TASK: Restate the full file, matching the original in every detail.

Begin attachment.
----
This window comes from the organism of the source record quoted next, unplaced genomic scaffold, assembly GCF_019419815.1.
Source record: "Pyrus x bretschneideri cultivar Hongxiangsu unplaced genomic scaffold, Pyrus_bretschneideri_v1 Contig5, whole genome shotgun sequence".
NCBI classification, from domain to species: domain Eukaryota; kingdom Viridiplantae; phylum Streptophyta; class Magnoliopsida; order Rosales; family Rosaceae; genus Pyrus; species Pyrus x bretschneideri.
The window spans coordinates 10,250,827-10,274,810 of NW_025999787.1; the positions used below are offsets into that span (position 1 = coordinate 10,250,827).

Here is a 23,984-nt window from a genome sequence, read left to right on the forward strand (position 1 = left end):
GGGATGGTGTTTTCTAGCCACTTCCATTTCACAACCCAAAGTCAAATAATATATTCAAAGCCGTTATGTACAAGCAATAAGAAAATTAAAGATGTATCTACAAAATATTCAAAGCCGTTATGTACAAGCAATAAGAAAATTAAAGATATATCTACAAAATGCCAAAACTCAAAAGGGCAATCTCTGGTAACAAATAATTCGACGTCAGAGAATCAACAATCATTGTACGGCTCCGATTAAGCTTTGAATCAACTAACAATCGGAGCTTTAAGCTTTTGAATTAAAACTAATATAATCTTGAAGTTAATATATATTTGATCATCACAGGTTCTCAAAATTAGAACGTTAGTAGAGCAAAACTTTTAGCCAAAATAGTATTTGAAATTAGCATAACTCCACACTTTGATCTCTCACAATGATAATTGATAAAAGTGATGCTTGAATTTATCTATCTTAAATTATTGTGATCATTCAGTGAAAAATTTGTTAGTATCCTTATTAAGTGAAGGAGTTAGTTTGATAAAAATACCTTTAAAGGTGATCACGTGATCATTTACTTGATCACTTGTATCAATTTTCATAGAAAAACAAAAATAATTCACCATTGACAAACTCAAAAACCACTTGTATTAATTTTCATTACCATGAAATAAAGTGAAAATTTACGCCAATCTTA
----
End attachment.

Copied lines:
This window comes from the organism of the source record quoted next, unplaced genomic scaffold, assembly GCF_019419815.1.
Source record: "Pyrus x bretschneideri cultivar Hongxiangsu unplaced genomic scaffold, Pyrus_bretschneideri_v1 Contig5, whole genome shotgun sequence".
NCBI classification, from domain to species: domain Eukaryota; kingdom Viridiplantae; phylum Streptophyta; class Magnoliopsida; order Rosales; family Rosaceae; genus Pyrus; species Pyrus x bretschneideri.
The window spans coordinates 10,250,827-10,274,810 of NW_025999787.1; the positions used below are offsets into that span (position 1 = coordinate 10,250,827).

Here is a 23,984-nt window from a genome sequence, read left to right on the forward strand (position 1 = left end):
GGGATGGTGTTTTCTAGCCACTTCCATTTCACAACCCAAAGTCAAATAATATATTCAAAGCCGTTATGTACAAGCAATAAGAAAATTAAAGATGTATCTACAAAATATTCAAAGCCGTTATGTACAAGCAATAAGAAAATTAAAGATATATCTACAAAATGCCAAAACTCAAAAGGGCAATCTCTGGTAACAAATAATTCGACGTCAGAGAATCAACAATCATTGTACGGCTCCGATTAAGCTTTGAATCAACTAACAATCGGAGCTTTAAGCTTTTGAATTAAAACTAATATAATCTTGAAGTTAATATATATTTGATCATCACAGGTTCTCAAAATTAGAACGTTAGTAGAGCAAAACTTTTAGCCAAAATAGTATTTGAAATTAGCATAACTCCACACTTTGATCTCTCACAATGATAATTGATAAAAGTGATGCTTGAATTTATCTATCTTAAATTATTGTGATCATTCAGTGAAAAATTTGTTAGTATCCTTATTAAGTGAAGGAGTTAGTTTGATAAAAATACCTTTAAAGGTGATCACGTGATCATTTACTTGATCACTTGTATCAATTTTCATAGAAAAACAAAAATAATTCACCATTGACAAACTCAAAAACCACTTGTATTAATTTTCATTACCATGAAATAAAGTGAAAATTTACGCCAATCTTA